Terrific Temple

The master craftsmanship of Swaminarayan Mandir

If Minecraft were a university, what degrees would it offer? A Bachelors of Block Studies? Perhaps you could do a Masters in Villager Linguistics (yeah, best of luck with that), or a whole program devoted solely to the use and appropriate placement of Nether Portals? You installed one in the bathroom? Expelled!

If this hypothetical Minecraft University handed out degrees in Minecraft-ology, AlpZz would have his doctorate in Architectural Design and Swaminarayan Mandir would be his PhD thesis. Just look at it. All the other students might as well give up and go home. Seriously, off you go. Class dismissed!

AlpZz started down the road of Minecraft scholarship back in 2009.

“It appealed to me so much because it reminded me of my childhood playing with Lego,” he says, while I recall with frustration that Lego is its own plural. “Even now,” he continues, “when I have the opportunity, I still play Lego,” (ugh!) “with my little brother” (aww).

In 2011, AlpZz started crafting a recreation of Big Ben.

Hey, this isn’t Big Ben! Burn this website down! Relax, reader - AlpZz doesn’t have the Big Ben build anymore, so we’ll just have to enjoy more stunning shots of his latest build instead oh what a shame.

“You could tell this was my first building,” AlpZz recalls. “I was proud of it when I finished, but now, it could use a lot of work. Back then, working with fewer block options meant you couldn’t get a very good level of detail.”

Over time though, the game expanded. Build height went up, block variety increased, and players gained access to new tools like World Edit and VoxelSniper. “My first build on a multiplayer server was the Taj Mahal. Compared to Big Ben, this was much better. As the game evolved, I felt like I did too.”

Now with Swaminarayan Mandir, AlpZz is at the highest level of skill he’s ever achieved and still climbing. “When I see this temple, I tell myself that creativity and possibility are infinite as long as we have the strength to keep working toward our goals.”

Swaminarayan Mandir is more than a mouthful but it simply translates to ‘temple of Swaminarayan’ – a yogi who started his own sect of Hinduism. There are temples devoted to his worship all over the world, and now there’s one in Minecraft too.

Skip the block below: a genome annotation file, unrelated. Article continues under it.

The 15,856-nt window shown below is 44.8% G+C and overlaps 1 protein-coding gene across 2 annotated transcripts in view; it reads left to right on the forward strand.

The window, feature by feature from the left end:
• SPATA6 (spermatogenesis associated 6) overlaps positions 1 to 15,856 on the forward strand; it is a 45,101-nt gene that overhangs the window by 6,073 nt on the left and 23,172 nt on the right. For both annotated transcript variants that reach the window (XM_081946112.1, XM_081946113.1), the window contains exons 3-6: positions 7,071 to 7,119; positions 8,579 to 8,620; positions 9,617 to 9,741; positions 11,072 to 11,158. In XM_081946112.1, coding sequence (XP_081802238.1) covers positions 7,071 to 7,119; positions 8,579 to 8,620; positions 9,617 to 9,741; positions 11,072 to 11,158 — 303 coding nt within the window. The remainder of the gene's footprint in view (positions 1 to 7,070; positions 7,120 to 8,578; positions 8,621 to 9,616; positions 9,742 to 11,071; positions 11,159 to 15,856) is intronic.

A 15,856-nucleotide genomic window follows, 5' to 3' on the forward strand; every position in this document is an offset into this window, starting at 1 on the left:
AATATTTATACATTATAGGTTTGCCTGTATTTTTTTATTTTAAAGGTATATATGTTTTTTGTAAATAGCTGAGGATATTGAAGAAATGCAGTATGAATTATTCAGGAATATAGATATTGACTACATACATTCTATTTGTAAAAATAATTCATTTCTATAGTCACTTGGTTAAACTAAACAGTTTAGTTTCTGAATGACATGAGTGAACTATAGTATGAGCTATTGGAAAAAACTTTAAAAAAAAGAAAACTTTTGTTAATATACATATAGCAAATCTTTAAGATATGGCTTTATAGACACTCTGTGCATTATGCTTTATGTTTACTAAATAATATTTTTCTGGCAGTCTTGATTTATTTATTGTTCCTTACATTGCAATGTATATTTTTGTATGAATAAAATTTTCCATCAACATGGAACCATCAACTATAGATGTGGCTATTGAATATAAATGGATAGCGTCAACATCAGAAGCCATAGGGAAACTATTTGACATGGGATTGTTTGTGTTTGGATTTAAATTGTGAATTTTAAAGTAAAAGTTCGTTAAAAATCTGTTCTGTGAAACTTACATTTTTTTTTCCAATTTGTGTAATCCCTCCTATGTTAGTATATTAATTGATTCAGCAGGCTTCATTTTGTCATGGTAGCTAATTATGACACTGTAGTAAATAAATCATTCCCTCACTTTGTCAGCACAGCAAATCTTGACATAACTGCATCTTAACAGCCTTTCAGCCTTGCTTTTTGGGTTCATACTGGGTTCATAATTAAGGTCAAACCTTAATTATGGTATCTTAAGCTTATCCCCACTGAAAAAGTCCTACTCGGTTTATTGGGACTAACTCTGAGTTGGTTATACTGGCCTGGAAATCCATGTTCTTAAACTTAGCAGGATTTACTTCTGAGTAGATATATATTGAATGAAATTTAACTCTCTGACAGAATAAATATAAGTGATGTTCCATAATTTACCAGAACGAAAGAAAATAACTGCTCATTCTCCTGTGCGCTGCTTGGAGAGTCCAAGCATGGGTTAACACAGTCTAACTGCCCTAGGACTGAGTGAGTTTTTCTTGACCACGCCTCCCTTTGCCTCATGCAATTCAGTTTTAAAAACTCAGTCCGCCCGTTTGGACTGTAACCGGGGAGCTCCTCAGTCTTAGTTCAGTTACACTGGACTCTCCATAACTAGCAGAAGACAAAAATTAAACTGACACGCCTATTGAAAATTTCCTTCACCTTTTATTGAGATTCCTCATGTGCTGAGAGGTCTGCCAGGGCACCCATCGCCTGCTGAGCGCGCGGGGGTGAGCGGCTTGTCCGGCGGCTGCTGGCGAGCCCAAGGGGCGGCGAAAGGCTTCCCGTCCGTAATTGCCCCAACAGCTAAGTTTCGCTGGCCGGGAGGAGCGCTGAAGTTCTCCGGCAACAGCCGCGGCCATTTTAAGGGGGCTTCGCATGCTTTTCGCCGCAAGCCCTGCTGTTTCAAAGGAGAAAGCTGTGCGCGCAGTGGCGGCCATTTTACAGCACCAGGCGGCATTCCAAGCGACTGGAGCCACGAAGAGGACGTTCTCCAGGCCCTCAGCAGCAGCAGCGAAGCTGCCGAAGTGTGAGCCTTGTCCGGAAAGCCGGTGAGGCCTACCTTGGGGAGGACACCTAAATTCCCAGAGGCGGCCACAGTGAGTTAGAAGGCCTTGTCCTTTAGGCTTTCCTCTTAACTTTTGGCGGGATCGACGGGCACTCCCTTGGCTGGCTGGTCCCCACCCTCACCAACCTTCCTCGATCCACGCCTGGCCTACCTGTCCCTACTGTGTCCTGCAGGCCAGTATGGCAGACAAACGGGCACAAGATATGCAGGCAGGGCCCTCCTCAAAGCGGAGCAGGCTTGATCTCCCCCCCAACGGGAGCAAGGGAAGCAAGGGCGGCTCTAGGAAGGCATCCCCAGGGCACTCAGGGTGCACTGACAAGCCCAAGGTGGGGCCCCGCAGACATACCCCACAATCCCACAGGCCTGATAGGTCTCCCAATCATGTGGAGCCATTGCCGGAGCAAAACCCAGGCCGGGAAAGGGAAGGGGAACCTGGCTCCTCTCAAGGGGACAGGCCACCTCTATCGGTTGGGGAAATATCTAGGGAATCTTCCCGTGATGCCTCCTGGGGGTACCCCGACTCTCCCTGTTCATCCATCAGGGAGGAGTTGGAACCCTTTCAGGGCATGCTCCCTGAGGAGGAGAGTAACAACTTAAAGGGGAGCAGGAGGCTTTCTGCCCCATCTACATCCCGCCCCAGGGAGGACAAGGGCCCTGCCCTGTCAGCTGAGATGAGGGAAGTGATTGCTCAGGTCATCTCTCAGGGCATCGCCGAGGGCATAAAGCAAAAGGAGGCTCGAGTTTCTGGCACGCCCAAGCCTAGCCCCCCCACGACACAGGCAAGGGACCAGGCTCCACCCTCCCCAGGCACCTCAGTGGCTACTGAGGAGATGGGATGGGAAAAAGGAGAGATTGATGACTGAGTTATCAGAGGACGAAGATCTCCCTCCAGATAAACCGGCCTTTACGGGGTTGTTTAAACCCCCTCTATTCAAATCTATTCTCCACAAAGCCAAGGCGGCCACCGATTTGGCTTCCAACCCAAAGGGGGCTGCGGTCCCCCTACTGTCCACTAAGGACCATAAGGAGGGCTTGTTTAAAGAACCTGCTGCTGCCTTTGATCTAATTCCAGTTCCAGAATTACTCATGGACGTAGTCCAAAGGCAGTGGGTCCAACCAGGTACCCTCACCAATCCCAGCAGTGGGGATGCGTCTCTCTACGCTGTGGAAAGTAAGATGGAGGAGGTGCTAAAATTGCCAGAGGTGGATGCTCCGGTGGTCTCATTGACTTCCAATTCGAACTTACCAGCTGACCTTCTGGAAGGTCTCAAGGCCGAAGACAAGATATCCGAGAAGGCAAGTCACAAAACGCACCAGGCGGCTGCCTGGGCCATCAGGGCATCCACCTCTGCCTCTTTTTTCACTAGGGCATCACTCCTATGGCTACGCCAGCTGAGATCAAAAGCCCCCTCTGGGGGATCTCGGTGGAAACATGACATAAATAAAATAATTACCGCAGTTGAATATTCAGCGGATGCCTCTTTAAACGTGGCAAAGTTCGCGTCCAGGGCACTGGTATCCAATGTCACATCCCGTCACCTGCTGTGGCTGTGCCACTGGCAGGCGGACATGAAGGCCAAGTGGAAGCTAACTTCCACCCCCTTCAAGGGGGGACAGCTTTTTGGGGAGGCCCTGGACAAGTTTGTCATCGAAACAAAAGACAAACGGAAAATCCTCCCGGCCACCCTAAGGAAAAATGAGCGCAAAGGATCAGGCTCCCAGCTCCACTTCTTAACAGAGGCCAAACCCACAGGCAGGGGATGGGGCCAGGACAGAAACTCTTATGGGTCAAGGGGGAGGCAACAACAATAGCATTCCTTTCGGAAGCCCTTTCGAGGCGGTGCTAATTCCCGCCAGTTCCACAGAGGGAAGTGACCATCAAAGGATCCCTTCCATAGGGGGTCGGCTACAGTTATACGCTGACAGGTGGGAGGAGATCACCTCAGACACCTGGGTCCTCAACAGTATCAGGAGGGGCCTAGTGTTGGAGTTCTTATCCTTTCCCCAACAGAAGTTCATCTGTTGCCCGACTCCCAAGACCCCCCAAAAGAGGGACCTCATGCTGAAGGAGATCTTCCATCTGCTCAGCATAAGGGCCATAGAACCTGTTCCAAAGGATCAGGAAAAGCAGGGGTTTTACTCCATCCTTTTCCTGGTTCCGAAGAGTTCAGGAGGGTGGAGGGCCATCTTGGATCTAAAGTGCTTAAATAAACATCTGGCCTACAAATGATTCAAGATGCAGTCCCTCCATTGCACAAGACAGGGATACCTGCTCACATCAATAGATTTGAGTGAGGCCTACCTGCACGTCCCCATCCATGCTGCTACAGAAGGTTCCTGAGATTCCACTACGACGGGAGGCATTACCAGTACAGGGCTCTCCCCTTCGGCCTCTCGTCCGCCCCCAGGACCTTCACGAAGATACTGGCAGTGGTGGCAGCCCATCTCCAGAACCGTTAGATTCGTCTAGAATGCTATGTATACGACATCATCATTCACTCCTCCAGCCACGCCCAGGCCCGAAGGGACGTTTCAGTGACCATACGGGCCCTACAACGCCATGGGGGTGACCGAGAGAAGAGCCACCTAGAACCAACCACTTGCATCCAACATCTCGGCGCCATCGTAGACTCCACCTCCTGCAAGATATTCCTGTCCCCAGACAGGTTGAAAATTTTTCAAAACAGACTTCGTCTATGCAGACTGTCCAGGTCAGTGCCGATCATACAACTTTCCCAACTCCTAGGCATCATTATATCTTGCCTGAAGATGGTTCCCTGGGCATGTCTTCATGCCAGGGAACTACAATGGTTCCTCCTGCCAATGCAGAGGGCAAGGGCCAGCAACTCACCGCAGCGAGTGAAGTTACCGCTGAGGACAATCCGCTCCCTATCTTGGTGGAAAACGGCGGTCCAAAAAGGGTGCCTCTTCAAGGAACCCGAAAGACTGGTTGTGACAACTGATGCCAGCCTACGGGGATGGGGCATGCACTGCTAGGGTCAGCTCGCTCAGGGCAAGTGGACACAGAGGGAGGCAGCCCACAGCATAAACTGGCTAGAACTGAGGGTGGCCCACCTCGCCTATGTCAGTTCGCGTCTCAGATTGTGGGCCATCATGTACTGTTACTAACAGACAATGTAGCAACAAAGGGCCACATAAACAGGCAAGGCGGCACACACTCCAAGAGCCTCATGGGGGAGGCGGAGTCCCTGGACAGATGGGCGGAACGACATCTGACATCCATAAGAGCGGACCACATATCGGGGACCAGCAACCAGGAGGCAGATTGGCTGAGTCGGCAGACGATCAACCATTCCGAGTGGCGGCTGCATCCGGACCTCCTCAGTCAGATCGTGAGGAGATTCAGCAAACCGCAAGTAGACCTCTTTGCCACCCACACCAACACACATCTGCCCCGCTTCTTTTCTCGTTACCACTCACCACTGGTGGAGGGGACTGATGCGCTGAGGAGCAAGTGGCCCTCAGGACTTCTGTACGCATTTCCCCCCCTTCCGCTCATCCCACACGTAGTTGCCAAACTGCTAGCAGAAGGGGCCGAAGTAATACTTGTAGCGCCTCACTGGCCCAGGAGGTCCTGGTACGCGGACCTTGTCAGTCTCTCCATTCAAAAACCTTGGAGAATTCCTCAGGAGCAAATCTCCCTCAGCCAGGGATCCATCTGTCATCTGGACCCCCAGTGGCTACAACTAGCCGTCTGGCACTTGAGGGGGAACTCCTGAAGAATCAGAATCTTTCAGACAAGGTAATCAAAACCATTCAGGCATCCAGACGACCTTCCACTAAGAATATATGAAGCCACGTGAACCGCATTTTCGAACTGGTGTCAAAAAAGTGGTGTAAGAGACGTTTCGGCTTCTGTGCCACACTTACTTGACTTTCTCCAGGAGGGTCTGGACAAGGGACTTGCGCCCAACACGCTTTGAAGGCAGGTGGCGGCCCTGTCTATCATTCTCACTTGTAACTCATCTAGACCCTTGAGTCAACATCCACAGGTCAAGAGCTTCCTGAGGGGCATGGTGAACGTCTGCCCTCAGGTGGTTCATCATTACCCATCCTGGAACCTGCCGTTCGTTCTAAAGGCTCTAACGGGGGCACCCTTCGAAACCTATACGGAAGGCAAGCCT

“I built it for a friend's birthday. He’s crazy about the Indian architectural style, so after a bit of research, I thought this would make a perfect gift.” Proving that AlpZz is the best of friends because all Tom got me for my birthday was a picture of a cake. You heard me, a picture of a cake.

Tom: Now I know what Ash really thought of this wonderful gift I made her, she'll be lucky to get a picture of some coal this Christmas.

Swaminarayan is an enormous build, but it only took about 25-30 hours to construct over the course of three days. However, despite its intricate detail, AlpZz feels it’s still not quite perfect.

“The roof could use a little more work but I’m not going fix it,” AlpZz tells me. “One of the things I appreciate in building is finding all the little defects later and leaving them alone. It reminds me that no matter how many hours you spend on something or the number of years of experience you have, mistakes will always appear. Those mistakes remind us we’re human and lend charm to what we’ve made.” So remember that the next time you find one of my typos. They’re charming.

AlpZz somewhat sheepishly explains that, since he’s not the greatest roleplayer, he doesn’t have any story for the mandir. But just looking at its expansive gardens and majestic interior, it’s not too difficult to imagine your own. Maybe there’s a secret tucked deep in the green hedges of the garden? Or beyond the torchlit corridors that seem to stretch on forever? Perhaps it’s a great cache of riches, a flying carpet, or maybe it’s a magic lamp containing a malevolent genie that is better left undisturbed?

Well that got dark fast. Maybe I’ll just enjoy the hedges again?

Yeah, that’s probably for the best.

Renders by Iskillia

Written by
Ash Davis
Published
10/04/2018

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